Chrysler-Fiat Alliance Gets More Interesting With PSA PresenceBy Michelle Krebs January 23, 2009
By Bill Visnic
Still digesting the possibilities and likelihood of the proposed alliance between Chrysler LLC and Fiat S.p.A? Add French automaker PSA Peugeot-Citroen to the mix.
The potential for a triumvirate comprised of Chrysler, Fiat and PSA either makes the situation more intriguing -- or more preposterous.
Reports from Europe saying suddenly hookup-hungry Fiat is building a war chest to fund a potential takeover of or, more likely, a merger with PSA were denied on Thursday, the same day Fiat's ability to sling money into any deal came under pressure as it revealed in its own shattered financials, including its heavy cash burn and a deeply cut profit forecast for 2009.
PSA and Fiat Are Complimentary. More or Less
The prospect of a Fiat-PSA merger seem more plausible than the Fiat-Chrysler alliance strictly from an operational and product outlook.
Although many of their model lines overlap, PSA's Citroen has a product line that includes interesting and generally well-regarded cars in the larger C and D market segments in which Fiat essentially doesn't play, with the latest C4 C-segment car and the chic and upscale C5 maybe Citroen's most appealing current models.
Much the same is true for Peugeot, although its presence in the larger segments is in a slightly different vein from Citroen, largely the effect of brand perception.
PSA also has numerous, mature alternative-powertrain development programs, with a long history in pure electric cars and is well along the development path for hybrids, diesel hybrids and other efficiency-enhancing technologies. PSA's wide-ranging "Blue Lion" initiative is focused on everything from pure electric cars (which PSA has been making since the mid '90s) to the high-efficiency HybridHDI diesel-hybrid system, which it plans to have in production next year. Fiat has nothing approximating this competency.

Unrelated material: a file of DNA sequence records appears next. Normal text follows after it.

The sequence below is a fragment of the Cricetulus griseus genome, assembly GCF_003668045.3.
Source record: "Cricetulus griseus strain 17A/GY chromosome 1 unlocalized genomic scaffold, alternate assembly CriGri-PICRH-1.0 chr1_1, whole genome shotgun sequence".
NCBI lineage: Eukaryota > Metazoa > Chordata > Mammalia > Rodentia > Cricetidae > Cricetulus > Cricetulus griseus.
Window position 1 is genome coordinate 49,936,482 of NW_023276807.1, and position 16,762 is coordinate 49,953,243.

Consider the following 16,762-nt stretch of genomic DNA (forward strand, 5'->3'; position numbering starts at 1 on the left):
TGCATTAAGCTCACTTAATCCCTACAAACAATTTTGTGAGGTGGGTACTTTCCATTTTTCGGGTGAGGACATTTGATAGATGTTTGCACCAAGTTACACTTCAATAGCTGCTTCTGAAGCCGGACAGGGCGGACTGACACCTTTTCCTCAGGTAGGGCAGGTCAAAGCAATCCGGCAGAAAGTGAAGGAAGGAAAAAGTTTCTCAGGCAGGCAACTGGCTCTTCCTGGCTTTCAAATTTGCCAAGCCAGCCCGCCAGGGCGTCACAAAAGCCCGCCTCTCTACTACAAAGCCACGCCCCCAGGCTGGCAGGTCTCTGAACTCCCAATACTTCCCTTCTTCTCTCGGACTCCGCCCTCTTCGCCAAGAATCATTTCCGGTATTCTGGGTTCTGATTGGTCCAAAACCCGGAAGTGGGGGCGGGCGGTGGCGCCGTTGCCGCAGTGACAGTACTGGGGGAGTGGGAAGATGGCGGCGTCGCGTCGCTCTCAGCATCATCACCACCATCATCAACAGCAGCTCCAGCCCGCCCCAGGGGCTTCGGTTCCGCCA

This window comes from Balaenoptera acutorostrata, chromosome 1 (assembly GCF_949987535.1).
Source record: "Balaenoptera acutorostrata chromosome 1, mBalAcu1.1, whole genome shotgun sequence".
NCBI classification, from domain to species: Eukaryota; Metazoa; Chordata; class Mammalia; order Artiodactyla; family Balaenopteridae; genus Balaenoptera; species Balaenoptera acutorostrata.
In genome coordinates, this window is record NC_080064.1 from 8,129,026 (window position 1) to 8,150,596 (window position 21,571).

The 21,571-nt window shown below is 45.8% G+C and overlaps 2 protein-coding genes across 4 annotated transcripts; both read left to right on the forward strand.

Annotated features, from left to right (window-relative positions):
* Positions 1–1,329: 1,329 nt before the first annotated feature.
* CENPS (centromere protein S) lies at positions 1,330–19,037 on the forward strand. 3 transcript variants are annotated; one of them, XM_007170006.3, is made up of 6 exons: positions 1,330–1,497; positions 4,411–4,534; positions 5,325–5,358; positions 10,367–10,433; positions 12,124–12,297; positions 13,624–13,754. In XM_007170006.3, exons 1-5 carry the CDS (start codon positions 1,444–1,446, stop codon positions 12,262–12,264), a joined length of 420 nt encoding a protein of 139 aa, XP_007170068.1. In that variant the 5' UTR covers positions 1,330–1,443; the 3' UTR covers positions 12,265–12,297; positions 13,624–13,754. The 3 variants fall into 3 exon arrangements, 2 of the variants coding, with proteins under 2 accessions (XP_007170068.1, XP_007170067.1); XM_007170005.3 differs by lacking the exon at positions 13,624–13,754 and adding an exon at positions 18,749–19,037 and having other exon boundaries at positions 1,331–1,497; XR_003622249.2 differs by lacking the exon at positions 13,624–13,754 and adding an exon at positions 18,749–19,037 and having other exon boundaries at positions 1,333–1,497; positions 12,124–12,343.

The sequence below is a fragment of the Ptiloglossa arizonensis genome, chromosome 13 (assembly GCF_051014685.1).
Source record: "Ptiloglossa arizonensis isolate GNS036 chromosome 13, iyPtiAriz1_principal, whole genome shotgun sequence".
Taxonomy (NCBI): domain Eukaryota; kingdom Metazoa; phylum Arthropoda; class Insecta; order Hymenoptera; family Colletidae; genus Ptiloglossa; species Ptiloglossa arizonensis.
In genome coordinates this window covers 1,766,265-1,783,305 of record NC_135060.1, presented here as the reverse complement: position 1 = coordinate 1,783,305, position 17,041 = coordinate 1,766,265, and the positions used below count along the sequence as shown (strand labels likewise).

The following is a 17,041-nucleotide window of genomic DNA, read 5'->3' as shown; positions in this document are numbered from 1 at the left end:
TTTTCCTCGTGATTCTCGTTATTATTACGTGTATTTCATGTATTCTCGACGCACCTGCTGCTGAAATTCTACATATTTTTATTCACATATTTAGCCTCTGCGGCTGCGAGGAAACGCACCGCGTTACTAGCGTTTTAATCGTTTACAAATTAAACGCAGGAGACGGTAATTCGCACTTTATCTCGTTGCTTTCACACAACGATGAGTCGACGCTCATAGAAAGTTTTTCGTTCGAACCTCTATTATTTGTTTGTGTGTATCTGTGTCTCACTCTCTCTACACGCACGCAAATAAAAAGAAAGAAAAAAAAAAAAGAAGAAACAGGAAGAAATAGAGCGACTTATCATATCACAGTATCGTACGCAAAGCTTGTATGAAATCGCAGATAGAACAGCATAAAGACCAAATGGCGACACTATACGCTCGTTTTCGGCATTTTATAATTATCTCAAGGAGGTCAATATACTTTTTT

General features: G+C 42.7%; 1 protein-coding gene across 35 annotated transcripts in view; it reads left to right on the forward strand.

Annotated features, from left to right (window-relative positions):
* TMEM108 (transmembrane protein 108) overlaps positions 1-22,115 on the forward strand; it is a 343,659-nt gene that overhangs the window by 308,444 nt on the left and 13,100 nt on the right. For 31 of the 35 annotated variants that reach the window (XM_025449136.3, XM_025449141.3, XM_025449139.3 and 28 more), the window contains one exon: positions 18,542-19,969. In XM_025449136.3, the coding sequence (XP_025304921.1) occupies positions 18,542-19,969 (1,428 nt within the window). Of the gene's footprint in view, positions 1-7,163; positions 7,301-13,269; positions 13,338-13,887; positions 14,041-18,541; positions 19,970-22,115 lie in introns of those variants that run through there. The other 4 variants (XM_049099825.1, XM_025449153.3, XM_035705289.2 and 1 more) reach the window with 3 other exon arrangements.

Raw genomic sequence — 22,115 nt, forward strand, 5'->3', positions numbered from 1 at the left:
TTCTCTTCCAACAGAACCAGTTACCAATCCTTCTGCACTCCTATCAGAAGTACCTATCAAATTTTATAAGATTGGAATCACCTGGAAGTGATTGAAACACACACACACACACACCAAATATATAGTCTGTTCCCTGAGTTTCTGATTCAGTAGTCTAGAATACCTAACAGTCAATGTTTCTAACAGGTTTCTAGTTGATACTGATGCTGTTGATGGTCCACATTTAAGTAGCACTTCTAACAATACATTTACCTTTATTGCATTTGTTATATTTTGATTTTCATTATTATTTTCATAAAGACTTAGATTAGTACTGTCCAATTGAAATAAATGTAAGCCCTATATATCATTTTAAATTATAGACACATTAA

How the two companies complement each other in their manufacturing operations is a fluid question. Sharply downturning sales and demand in the European Union have riddled most manufacturers with excess capacity and high inventories -- but it is a relatively recent phenomenon, making somewhat problematic any broad assessments about capacity, other than to say that, like their counterparts in the U.S., both PSA and Fiat likely have too much capacity for the foreseeable future.
The Chrysler Wild Card
Setting aside the PSA aspect, the alliance Fiat and Chrysler propose still mystifies when it comes to potential tangible results.
For example, many continue to ask what Chrysler, fighting a daily battle for solvency, can hope to gain from a deal that brings not cash, but the promise of product synergies that will take months, and likely years, to consummate.
Moreover, with it openly reported that Fiat does not want to complete the deal unless Chrysler is awarded the next $3 billion in federal loans it expects to win if the company can present a viable restructuring blueprint, critics already are calling the scheme a potential foreign plundering of U.S. taxpayer money. And some U.S. lawmakers already have weighed in with dim opinions.
Now, with the added element of a possible Fiat-PSA tie-up, it increasingly appears as if the two European automakers could exploit Fiat's proposed alliance with Chrysler for the no-cost access to Chrysler distribution network that it effectively is. Peugeot ceased sales in the U.S. in 1991, and although was said to have toyed with the prospect of returning, the cost of establishing a sales and distribution network likely could not be justified. Ditto that for Fiat.
Now, it appears the two companies could, for no investment, place Fiat, Citroen and Peugeot cars in Chrysler showrooms and potentially shoulder out the vehicles of the fading Chrysler, nurturing only the still-attractive Jeep brand and possibly Chrysler's pickups.
If the Fiat-Chrysler alliance is completed, that scenario is likely. Chrysler is finding it increasingly difficult to move its metal, announcing this week titanic cash rebates of up to $6,000 on leftover 2008 models and hefty incentives on 2009 vehicles, as industrywide inventories continue to rise.
One other issue dampens any Fiat and PSA expansionist ambitions: With the U.S. sales crashing to a low not seen in two decades, it hardly is a fortuitous time to hitch one's growth hopes to this market -- even with a vast dealer body and distribution network acquired for free.
In the end, there are any number of factors that may squelch the Fiat-Chrysler alliance, leaving one more plausible outcome: weakened Fiat and never-all-that-strong PSA combine to attack their problems on the home front -- and wisely leave Chrysler and the U.S. alone.
1. Citroen C5 is a tautly designed luxury-sport sedan (courtesy PSA Peugeot Citroen).
2. Peugeot 207 GTi THP 175 a Ford Focus, Honda Civic competitor (courtesy PSA Peugeot Citroen).